MINI John Cooper Works review
by David Finlay (14 July 2008)
Having bought the rights to the John Cooper Works name in late 2006, MINI is now using it as a signal to indicate that any car which wears the badge is something really special. JCW (if you'll excuse the abbreviation) is to be thought of in the same way relative to MINI as M is to BMW, AMG is to Mercedes-Benz, RS is to Ford, Cloverleaf is to Alfa Romeo, STi is to Subaru and Evo is to Mitsubishi. You get the idea.
The new MINI John Cooper Works, which goes on sale in the UK on July 22, certainly lives up to the billing. Among other delights, which we'll get to shortly, it's the fastest production MINI ever, with a top speed of 148mph and a 0-62mph time of 6.5 seconds. (Trivia note: the Cooper S sold with the JCW GP Kit in 2006 had the same 0-62mph time, but strictly speaking those weren't production cars since the Kit was a dealer-fit add-on, and only examples were sold in the UK.)
The John Cooper Works derives its performance, handling ability, stopping power and to some extent its visual drama from the MINI Challenge race car. The familiar 1.6-litre engine has been uprated to 211bhp, largely thanks to the use of a larger turbocharger, and its straightline prowess puts it in league with the best of the many other 200bhp-plus hot hatches on the market.
As an overall package, it's probably the best of the lot. I say this because MINI has been able to achieve an extraordinary ride/handling balance which has so far proved to be beyond the wit of any rival manufacturer. Within the class, other cars are either very sharp but with a kidney-jangling ride to match, or reasonably comfortable but with a feeling that you're driving on cotton wool rather than tarmac.
The MINI JCW offers the best of both worlds. You wouldn't mistake it for a luxury saloon, of course, but it rides the bumps very well, particularly in Clubman form, when the longer wheelbase adds an extra level of comfort (the Clubman won't be sold here until early 2009 because the extra body styling parts aren't ready for it, and MINI's customer research made it very clear that UK customers won't be interested until they are), yet it also has phenomenal cornering ability, as long as you drive it properly.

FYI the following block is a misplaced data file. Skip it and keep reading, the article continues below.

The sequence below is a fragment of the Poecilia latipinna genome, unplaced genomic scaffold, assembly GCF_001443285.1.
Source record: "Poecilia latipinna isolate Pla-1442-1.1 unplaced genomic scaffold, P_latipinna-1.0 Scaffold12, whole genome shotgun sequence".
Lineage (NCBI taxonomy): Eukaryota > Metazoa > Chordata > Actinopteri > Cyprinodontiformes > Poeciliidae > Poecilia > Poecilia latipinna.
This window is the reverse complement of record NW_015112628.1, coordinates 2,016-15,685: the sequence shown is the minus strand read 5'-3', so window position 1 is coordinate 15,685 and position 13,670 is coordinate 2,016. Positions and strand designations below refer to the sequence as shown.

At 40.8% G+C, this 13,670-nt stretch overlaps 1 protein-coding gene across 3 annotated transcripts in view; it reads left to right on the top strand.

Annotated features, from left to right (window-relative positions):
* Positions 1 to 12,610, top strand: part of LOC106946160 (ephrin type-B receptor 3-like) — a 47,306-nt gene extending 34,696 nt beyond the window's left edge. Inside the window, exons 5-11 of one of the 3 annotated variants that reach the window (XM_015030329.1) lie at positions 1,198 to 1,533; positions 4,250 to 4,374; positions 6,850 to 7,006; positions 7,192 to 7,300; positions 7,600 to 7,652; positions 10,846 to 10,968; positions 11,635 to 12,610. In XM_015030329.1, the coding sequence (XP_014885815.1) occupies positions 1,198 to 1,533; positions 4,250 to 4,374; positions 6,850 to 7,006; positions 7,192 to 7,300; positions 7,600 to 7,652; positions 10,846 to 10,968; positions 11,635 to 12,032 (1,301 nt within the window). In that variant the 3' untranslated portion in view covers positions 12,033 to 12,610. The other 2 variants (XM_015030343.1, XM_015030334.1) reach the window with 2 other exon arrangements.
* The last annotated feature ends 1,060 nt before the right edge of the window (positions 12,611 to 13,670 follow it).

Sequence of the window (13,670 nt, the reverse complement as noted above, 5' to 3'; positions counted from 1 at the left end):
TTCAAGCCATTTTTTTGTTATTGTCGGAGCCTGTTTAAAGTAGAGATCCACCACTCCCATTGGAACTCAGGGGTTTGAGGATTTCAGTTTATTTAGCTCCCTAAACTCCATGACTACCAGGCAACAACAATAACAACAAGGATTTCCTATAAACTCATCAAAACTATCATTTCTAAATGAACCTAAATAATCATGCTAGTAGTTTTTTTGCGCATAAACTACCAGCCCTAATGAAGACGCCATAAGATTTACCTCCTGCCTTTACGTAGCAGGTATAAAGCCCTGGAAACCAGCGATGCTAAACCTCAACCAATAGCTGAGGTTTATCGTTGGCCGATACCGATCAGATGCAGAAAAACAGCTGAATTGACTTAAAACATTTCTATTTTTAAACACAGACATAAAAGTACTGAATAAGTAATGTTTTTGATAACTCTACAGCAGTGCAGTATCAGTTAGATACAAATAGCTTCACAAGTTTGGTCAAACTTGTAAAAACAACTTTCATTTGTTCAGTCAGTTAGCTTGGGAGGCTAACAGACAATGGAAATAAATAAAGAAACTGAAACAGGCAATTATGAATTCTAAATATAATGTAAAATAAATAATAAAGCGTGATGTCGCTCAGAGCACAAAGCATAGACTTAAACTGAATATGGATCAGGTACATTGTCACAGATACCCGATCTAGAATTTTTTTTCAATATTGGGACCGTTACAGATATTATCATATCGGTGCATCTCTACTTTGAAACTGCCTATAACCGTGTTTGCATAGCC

By driving properly I mean that the MINI JCW requires a very light touch. The steering is almost racecar-sharp, and it will turn in firmly in response to fingertip pressure on the wheel. The huge level of grip means that it will also accept pretty much all the power you give it and rocket through the rest of the corner with as near to perfect balance as you could expect of any road-legal car. You don't have to fight it to make it do this, and in fact if you find you are fighting it you're probably gripping the wheel too tightly.
Similar delicacy is required for the brake pedal, since it's all to easy to find the windscreen heading towards your nose as you perform an accidental emergency stop. But the "treat it gently" scenario doesn't work in all situations: in particular, you may find you have to bring your biceps into play on those occasions when the front end appears to be making its own decisions on which way to go next.
This alarming habit has been described in the media as "torque steer", but it isn't torque steer - or, if it is, it's because the driver has applied the wrong amount of throttle at the wrong time. There is no reason why the JCW would do this on a reasonably smooth corner if it's being conducted sensibly (and by that I don't mean slowly, I mean quickly but accurately).